Re: New Version Notification for draft-momoka-httpbis-settings-enable-websockets-00.txt


Thanks for helping me to understand the motivation for this proposal.  Do
>> you believe there are existing origins that
>> 2. Operate WebSocket services AND
>> 3. Don't support WebSocket over HTTP/3 AND
>> 4. Are not willing to implement WebSocket over HTTP/3
>> ?
>> If so, then I agree we have a problem.  If not, I think the best course
>> of action is to assume that the origin's supported "Upgrade
>> Tokens"/":protocol values" are independent of HTTP version, except where
>> the IETF has ruled out support for a particular combination of :protocol
>> and HTTP version.
> I think this is an excellent way to look at the landscape.
> My take is that SETTINGS_ENABLE_CONNECT_PROTOCOL declares that a H2 or H3
> server is willing to consider a request with the :protocol pseudo-header as
> valid syntax. There's nothing saying what values of :protocol it has it has
> to support.
> To question 4, I'd say that is equally a product question as much a
> technical one. RFC 8441 has been knocking around a while but my feeling is
> that deployments are light. There could be situations where interop or
> implementation bugs mean WebSockets over HTTP/X behave badly while
> WebSockets over HTTP/Y are fine, meanwhile WebTransport over X and Y also
> work fine. In that scenario, temporarily disabling a problem variant until
> it can be investigated and fixed is helpful, because the other variants can
> continue delivering the feature. So allowing fine tuned control over
> variants, such as via an explicit WebSocket setting, would seem to satisfy
> the server and stop the client from having to guess.

For Ben's question with the 4 statements, 3 and 4 are very likely to be yes
because there are close to no servers implementing WebSockets over HTTP/3
at the moment.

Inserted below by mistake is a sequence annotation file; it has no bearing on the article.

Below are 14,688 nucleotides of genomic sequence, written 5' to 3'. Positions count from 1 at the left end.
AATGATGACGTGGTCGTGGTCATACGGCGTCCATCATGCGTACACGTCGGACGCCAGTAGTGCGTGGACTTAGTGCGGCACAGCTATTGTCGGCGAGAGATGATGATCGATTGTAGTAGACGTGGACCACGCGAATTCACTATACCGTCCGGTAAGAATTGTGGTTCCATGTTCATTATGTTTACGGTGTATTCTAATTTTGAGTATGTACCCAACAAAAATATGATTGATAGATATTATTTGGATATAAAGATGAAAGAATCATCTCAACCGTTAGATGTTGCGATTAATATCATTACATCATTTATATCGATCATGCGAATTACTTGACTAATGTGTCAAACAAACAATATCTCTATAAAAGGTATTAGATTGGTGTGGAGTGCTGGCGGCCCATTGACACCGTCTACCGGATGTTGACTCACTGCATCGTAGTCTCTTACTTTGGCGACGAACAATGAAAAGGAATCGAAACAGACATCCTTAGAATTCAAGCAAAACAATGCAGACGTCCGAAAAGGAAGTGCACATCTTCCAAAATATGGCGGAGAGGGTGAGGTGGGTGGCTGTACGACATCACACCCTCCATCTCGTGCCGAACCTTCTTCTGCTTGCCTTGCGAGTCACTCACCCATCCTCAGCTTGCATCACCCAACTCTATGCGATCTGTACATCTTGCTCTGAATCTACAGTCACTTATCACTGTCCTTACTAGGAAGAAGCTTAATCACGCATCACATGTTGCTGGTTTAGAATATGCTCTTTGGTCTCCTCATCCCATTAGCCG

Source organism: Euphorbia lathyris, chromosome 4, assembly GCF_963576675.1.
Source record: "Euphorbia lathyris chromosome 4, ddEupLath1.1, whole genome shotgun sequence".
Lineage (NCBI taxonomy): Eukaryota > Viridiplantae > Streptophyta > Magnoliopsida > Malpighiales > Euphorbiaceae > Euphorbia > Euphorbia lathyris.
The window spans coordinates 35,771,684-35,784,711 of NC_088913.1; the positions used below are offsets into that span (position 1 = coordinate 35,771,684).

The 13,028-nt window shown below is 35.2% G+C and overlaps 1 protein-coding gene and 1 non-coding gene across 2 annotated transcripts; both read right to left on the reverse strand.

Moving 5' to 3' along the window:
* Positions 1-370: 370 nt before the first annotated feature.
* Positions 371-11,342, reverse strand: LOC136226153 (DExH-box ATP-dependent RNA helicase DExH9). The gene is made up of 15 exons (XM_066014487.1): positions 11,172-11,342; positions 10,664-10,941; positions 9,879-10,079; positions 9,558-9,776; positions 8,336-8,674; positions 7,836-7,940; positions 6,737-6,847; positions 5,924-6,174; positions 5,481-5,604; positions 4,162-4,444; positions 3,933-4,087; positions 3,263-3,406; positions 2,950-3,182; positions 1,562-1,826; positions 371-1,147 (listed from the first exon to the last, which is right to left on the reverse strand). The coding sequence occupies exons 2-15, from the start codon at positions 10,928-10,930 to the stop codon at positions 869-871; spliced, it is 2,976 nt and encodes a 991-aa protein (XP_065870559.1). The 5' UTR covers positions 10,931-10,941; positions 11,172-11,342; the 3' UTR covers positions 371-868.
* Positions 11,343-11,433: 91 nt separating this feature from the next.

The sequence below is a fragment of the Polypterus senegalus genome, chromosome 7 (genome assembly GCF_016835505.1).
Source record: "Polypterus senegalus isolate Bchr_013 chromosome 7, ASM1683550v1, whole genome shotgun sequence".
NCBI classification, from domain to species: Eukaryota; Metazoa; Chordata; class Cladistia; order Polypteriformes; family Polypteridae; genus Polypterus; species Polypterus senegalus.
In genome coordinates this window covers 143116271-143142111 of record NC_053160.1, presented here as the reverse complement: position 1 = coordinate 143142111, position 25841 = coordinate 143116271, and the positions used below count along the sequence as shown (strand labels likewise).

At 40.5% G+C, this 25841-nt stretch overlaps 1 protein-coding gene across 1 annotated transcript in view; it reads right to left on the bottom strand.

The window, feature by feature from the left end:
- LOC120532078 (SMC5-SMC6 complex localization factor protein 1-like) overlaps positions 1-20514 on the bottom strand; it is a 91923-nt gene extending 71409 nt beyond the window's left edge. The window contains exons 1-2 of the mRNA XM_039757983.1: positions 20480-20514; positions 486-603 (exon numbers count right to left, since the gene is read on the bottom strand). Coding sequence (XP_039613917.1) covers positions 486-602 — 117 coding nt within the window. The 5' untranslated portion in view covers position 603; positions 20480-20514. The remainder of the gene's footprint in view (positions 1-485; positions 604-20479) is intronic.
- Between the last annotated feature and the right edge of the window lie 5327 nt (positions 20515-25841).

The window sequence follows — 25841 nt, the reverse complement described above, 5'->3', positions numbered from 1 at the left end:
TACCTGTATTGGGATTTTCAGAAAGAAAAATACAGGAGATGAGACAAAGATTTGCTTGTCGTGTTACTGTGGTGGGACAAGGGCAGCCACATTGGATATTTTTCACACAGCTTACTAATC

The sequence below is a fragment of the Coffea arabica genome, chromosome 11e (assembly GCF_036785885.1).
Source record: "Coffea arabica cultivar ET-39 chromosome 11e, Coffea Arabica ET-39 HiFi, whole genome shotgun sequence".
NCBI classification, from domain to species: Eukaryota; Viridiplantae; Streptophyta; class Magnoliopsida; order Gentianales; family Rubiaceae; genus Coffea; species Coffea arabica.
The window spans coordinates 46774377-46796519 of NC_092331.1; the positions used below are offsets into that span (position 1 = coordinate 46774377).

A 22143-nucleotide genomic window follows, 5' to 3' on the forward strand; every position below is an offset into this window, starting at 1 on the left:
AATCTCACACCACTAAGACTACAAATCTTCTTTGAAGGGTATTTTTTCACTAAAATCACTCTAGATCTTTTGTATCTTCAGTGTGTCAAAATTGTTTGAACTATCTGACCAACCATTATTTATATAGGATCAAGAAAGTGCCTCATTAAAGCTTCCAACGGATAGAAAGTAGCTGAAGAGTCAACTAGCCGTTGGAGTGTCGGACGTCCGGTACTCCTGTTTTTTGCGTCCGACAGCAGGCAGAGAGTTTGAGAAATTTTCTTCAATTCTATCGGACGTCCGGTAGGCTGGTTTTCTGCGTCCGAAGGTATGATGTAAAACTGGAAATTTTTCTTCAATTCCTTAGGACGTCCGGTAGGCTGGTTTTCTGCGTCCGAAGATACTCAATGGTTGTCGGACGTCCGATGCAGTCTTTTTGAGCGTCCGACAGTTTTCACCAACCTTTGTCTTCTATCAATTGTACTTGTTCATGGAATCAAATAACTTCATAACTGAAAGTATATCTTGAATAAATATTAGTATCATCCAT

So then the question will be, "if a server Operate WebSocket services, will
the server never use extended CONNECT mechanisms such as WebTransport?" And
I think this is an assumption that should not be made.

It would be nice if a client could know if the existing HTTP/3 connection
>>> supports bootstrapping WebSockets.
>> In my view, clients are free to assume this when they see a wss:// link
>> to an origin that offers SETTINGS_ENABLE_CONNECT_PROTOCOL in HTTP/3.
> Thanks for the earlier link to Chrome's behaviour, it helps to frame the
> discussion. Quoting it for ease
> > This would only be used for secure WebSockets requests, and only if
> there is already an HTTP/2 connection where the server has already
> advertised support for WebSockets over HTTP/2 via the HTTP/2 SETTINGS
> parameter defined in the specification.
> SETTINGS_ENABLE_CONNECT_PROTOCOL doesn't imply that bootstrapping
> websockets is supported IMO, which would mean this assumption doesn't
> strictly hold true. Content that includes a wss:// parameter could be
> generated without any knowledge of the various caches or edges features -
> there's typically administrative and business relationships between these
> groups.
> Since Chrome only sends WebSocket over HTTP/2 on a warm connection with a
> SETTING of a particular value, changing that value to be
> SETTINGS_ENABLE_WEBSOCKET instead seems like it aligns well with the
> current flow and wouldn't be too disruptive.
> For reference, WebTransport over HTTP/3 has been discussing related
> matters; see
> My understanding is that the discussion has aligned on advertising all
> "layered settings", that is, advertising SETTINGS_ENABLE_CONNECT_PROTOCOL
> be consistent with that.

One thing that was very confusing for me when reading RFC8441 was that it's
about "Bootstrapping WebSockets with HTTP/2" but it defines a general
purpose HTTP/2 Extended CONNECT mechanism and
SETTINGS_ENABLE_CONNECT_PROTOCOL.  A new settings frame will minimise this
And even if we follow Dragana's draft, SETTINGS_ENABLE_WEBSOCKETS will
still be needed to distinguish between advertising support for :protocol
pseudo-headers and support for WebSockets.


Received on Friday, 20 January 2023 18:08:06 UTC